Our Freedom is not free.
The balance on our ledger is paid in blood, by men and women who die wearing a uniform in the service of others. They are shot, stabbed, burned, mutilated, and torn to pieces. They die in agony, and they die afraid. Their blood stains the dirt of countries they do not call home. They die for an ideal. They die so we can continue to be free. They die so that others do not have to. They die for you, and for me.
They are not nameless, they are not faceless. They are men and women who come from poverty and from wealth, from the ivory league and the inner cities. They are mothers and fathers, daughters and sons.
They had lives outside of military service, but they will never get the chance to live them. They had dreams and aspirations, but they will never get the opportunity to pursue them. They had time, but they will never get to use it, because they have sacrificed it, for us.
The men and women who die for this country do not provide our freedoms, they protect them. Love them or hate them, understand their purpose or despise their existence, it doesn’t matter. Without them, we cease to exist.
A Constitution can create a nation, but it cannot defend it.
A Bill can grant rights, but it cannot protect them.
A Pen can declare war, but it cannot fight one.
Brutality and evil cannot be stopped with words.
We are not perfect, and we never will be, but let us not forget what we have. We are free to choose our path, and who we want to become. Free to shape our lives, to chase our desires, dreams, and passions. We are free to travel, to explore, to change direction, to think, to discuss, to disagree, to argue, to fight, and to love. We dismiss, ignore, forget, and complain about opportunities and advantages that most will never have access to. We are free to live in ignorant bliss.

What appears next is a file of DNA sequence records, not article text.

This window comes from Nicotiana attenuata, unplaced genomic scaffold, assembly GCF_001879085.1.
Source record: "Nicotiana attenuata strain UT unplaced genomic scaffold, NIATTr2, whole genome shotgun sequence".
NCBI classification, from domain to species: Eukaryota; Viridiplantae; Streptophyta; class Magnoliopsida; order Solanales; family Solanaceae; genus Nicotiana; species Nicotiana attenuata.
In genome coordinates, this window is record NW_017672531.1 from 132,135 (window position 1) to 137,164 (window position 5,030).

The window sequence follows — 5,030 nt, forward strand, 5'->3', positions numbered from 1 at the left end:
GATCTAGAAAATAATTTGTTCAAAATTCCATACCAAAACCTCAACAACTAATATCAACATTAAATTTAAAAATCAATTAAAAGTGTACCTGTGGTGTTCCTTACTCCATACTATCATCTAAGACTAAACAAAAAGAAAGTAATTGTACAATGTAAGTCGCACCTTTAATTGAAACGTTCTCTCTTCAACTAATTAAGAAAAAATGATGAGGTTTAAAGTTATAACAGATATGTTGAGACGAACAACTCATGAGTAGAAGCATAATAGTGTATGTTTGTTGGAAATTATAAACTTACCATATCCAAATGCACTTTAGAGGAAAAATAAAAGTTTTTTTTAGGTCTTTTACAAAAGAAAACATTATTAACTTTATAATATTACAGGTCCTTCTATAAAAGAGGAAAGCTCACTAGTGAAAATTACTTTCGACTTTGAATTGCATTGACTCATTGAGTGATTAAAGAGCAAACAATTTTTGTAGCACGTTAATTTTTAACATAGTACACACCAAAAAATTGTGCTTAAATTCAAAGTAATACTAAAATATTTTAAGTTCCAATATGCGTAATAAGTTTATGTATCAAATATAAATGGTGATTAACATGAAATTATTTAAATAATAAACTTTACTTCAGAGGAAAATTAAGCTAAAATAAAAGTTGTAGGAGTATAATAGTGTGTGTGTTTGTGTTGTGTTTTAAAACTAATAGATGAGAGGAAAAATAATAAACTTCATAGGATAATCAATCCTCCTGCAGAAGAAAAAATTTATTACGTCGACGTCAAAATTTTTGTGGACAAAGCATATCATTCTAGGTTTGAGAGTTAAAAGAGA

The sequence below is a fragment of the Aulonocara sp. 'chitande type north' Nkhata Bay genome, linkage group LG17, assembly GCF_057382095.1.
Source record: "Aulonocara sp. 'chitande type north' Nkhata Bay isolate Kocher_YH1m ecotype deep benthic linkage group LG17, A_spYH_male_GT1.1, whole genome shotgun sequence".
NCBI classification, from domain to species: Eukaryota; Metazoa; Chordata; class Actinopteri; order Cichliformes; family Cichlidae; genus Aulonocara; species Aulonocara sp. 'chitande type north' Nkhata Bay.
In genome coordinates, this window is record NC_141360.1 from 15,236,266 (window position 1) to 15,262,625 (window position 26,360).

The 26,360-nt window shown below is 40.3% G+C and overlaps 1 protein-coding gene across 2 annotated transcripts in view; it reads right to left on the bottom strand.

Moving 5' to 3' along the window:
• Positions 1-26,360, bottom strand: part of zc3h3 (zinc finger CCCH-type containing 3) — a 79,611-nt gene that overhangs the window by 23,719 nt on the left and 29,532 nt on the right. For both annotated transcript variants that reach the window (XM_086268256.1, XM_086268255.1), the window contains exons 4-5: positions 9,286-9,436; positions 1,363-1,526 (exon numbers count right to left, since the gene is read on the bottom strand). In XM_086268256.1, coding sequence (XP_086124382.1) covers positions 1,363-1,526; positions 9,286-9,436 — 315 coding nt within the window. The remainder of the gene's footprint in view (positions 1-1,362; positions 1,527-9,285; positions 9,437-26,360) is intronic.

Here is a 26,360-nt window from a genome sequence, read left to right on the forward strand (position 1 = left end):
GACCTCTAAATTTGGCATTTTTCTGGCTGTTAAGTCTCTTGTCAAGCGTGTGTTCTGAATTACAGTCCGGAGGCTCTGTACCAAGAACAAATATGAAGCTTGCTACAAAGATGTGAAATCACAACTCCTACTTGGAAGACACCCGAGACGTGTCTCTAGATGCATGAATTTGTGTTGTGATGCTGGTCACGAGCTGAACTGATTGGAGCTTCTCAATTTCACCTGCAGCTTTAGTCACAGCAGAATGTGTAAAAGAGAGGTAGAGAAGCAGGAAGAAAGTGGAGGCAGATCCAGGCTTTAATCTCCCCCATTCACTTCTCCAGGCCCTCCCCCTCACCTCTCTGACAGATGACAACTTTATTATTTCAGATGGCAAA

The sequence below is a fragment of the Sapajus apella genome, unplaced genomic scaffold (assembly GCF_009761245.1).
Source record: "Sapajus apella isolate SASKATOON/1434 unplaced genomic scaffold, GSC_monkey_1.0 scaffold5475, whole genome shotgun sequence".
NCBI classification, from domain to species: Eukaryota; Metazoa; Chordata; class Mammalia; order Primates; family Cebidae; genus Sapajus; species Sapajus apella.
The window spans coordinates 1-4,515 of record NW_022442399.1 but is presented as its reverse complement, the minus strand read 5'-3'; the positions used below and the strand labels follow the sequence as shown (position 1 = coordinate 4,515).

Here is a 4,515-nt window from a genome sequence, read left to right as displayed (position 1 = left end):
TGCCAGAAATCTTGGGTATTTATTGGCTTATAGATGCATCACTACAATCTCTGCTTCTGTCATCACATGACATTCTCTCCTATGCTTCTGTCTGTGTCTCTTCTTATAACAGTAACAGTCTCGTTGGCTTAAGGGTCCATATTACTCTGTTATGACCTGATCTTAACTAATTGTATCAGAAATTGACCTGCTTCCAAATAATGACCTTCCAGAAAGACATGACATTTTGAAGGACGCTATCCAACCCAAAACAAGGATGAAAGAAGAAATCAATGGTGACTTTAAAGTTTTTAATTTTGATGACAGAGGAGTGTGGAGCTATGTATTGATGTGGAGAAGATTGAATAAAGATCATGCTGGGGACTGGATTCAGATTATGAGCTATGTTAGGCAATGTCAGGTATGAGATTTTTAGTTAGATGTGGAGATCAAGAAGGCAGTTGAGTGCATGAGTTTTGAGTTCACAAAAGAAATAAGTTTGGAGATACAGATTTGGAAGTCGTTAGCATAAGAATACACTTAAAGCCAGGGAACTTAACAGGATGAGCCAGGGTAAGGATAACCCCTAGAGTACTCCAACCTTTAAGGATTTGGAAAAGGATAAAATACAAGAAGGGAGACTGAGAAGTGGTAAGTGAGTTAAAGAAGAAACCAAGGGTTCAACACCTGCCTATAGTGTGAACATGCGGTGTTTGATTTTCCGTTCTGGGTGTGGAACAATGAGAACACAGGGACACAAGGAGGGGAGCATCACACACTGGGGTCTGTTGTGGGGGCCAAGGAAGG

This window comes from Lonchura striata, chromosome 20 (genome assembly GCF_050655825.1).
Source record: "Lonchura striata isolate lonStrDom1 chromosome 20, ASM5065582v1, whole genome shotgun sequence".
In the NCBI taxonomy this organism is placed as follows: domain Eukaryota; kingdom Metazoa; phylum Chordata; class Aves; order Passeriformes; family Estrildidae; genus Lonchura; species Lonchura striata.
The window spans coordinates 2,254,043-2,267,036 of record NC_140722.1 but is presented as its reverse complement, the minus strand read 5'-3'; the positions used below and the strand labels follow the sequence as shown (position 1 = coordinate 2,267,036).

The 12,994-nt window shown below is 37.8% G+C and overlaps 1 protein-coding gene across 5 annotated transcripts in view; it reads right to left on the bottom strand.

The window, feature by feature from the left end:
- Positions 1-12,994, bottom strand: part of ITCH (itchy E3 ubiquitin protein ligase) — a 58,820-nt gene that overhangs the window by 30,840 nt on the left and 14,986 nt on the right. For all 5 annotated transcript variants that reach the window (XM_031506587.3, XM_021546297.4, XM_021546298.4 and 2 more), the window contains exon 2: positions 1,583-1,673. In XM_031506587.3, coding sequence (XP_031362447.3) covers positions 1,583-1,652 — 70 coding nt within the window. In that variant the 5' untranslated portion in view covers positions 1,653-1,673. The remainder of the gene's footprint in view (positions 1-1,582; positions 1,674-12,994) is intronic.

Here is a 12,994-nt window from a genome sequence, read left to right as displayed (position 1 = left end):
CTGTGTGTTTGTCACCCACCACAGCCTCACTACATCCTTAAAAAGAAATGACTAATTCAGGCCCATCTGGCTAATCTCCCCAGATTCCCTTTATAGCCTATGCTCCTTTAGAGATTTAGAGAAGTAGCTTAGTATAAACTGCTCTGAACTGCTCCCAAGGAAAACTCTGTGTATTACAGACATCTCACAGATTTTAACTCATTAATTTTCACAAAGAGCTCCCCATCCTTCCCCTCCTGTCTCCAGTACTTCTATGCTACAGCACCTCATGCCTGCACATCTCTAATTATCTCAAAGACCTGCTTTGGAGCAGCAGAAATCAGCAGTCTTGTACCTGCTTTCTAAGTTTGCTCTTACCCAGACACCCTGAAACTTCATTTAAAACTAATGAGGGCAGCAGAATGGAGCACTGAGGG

I understand why people forget.
I understand why Memorial Day has become synonymous with a long weekend away from work, barbecues, board shorts, car purchases and appliance sales, instead of the sacrifice that so few among us have made. Time often seems inconsequential, until you realize you have none left.
Until it touches your life, until you feel the weight of the burden on your shoulders, it is easy to forget.
We are free to forget.
In 2006 I said goodbye to a friend, a man far better than myself. We completed BUD/s together and later stood shoulder to shoulder as we received our Tridents. He was killed by a roadside bomb in Iraq and his body told the story of that death. I didn’t want to look at him. I tried not to. If you didn’t know him, maybe you would not have noticed the difference. I did. I wanted to, I tried to, remember him for who he was, not what remained.
I watched his wife hold his hand. I watched her kiss his lifeless head for the last time. I watched as his oldest son stood on his tip toes, his hands on the edge of the coffin, straining to look over the edge. What he saw were the remains of man who would never again have the chance to hold him, to comfort him, and to raise him. A man who would miss his highs and lows, his trials and tribulations, and his own journey from child to man. He saw his father, for the last time.
It tore my heart out. It hurt more than failure, more than disappointment, and more than getting shot.
Every American needs to witness that scene.
Every American needs to experience that pain.
We would be a better nation for it.
Once you have seen it, once you have felt it, you will never forget.
It costs you nothing to remember. Not today, not this weekend, and not just on Memorial Day, but every day.
It cost them everything.
Jason Dale Lewis
June 30, 1977 – July 6th, 2007
Father, son, husband, friend, SEAL